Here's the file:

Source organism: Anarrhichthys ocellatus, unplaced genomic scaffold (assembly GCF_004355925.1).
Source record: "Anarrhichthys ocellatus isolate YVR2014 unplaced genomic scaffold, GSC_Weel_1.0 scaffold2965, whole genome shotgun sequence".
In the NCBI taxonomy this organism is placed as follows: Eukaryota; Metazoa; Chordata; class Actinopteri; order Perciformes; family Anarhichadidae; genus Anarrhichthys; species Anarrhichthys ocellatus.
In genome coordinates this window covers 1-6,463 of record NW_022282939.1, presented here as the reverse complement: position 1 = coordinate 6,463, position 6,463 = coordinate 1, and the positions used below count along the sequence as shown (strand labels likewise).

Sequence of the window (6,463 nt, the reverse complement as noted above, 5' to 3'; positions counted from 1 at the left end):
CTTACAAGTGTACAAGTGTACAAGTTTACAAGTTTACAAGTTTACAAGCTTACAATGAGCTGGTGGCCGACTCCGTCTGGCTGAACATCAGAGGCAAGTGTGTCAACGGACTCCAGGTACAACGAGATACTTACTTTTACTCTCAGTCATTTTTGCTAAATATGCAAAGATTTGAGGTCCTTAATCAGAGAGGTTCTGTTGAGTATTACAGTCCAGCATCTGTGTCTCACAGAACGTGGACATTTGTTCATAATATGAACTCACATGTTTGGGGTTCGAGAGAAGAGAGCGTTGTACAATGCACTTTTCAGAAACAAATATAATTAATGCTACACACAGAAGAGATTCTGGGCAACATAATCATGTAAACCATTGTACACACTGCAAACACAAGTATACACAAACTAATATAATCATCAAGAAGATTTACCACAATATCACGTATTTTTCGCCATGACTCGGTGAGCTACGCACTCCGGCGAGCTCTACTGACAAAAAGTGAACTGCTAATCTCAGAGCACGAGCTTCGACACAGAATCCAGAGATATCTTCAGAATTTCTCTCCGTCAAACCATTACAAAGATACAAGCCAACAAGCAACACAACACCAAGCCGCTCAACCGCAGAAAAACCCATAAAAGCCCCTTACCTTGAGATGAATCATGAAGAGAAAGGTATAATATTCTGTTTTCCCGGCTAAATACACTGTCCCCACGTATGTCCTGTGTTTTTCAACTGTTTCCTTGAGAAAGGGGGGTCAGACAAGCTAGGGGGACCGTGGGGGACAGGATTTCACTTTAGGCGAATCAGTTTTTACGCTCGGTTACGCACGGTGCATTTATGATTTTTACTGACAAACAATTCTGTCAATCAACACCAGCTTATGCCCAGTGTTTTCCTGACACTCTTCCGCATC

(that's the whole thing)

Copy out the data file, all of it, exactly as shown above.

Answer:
Source organism: Anarrhichthys ocellatus, unplaced genomic scaffold (assembly GCF_004355925.1).
Source record: "Anarrhichthys ocellatus isolate YVR2014 unplaced genomic scaffold, GSC_Weel_1.0 scaffold2965, whole genome shotgun sequence".
In the NCBI taxonomy this organism is placed as follows: Eukaryota; Metazoa; Chordata; class Actinopteri; order Perciformes; family Anarhichadidae; genus Anarrhichthys; species Anarrhichthys ocellatus.
In genome coordinates this window covers 1-6,463 of record NW_022282939.1, presented here as the reverse complement: position 1 = coordinate 6,463, position 6,463 = coordinate 1, and the positions used below count along the sequence as shown (strand labels likewise).

Sequence of the window (6,463 nt, the reverse complement as noted above, 5' to 3'; positions counted from 1 at the left end):
CTTACAAGTGTACAAGTGTACAAGTTTACAAGTTTACAAGTTTACAAGCTTACAATGAGCTGGTGGCCGACTCCGTCTGGCTGAACATCAGAGGCAAGTGTGTCAACGGACTCCAGGTACAACGAGATACTTACTTTTACTCTCAGTCATTTTTGCTAAATATGCAAAGATTTGAGGTCCTTAATCAGAGAGGTTCTGTTGAGTATTACAGTCCAGCATCTGTGTCTCACAGAACGTGGACATTTGTTCATAATATGAACTCACATGTTTGGGGTTCGAGAGAAGAGAGCGTTGTACAATGCACTTTTCAGAAACAAATATAATTAATGCTACACACAGAAGAGATTCTGGGCAACATAATCATGTAAACCATTGTACACACTGCAAACACAAGTATACACAAACTAATATAATCATCAAGAAGATTTACCACAATATCACGTATTTTTCGCCATGACTCGGTGAGCTACGCACTCCGGCGAGCTCTACTGACAAAAAGTGAACTGCTAATCTCAGAGCACGAGCTTCGACACAGAATCCAGAGATATCTTCAGAATTTCTCTCCGTCAAACCATTACAAAGATACAAGCCAACAAGCAACACAACACCAAGCCGCTCAACCGCAGAAAAACCCATAAAAGCCCCTTACCTTGAGATGAATCATGAAGAGAAAGGTATAATATTCTGTTTTCCCGGCTAAATACACTGTCCCCACGTATGTCCTGTGTTTTTCAACTGTTTCCTTGAGAAAGGGGGGTCAGACAAGCTAGGGGGACCGTGGGGGACAGGATTTCACTTTAGGCGAATCAGTTTTTACGCTCGGTTACGCACGGTGCATTTATGATTTTTACTGACAAACAATTCTGTCAATCAACACCAGCTTATGCCCAGTGTTTTCCTGACACTCTTCCGCATC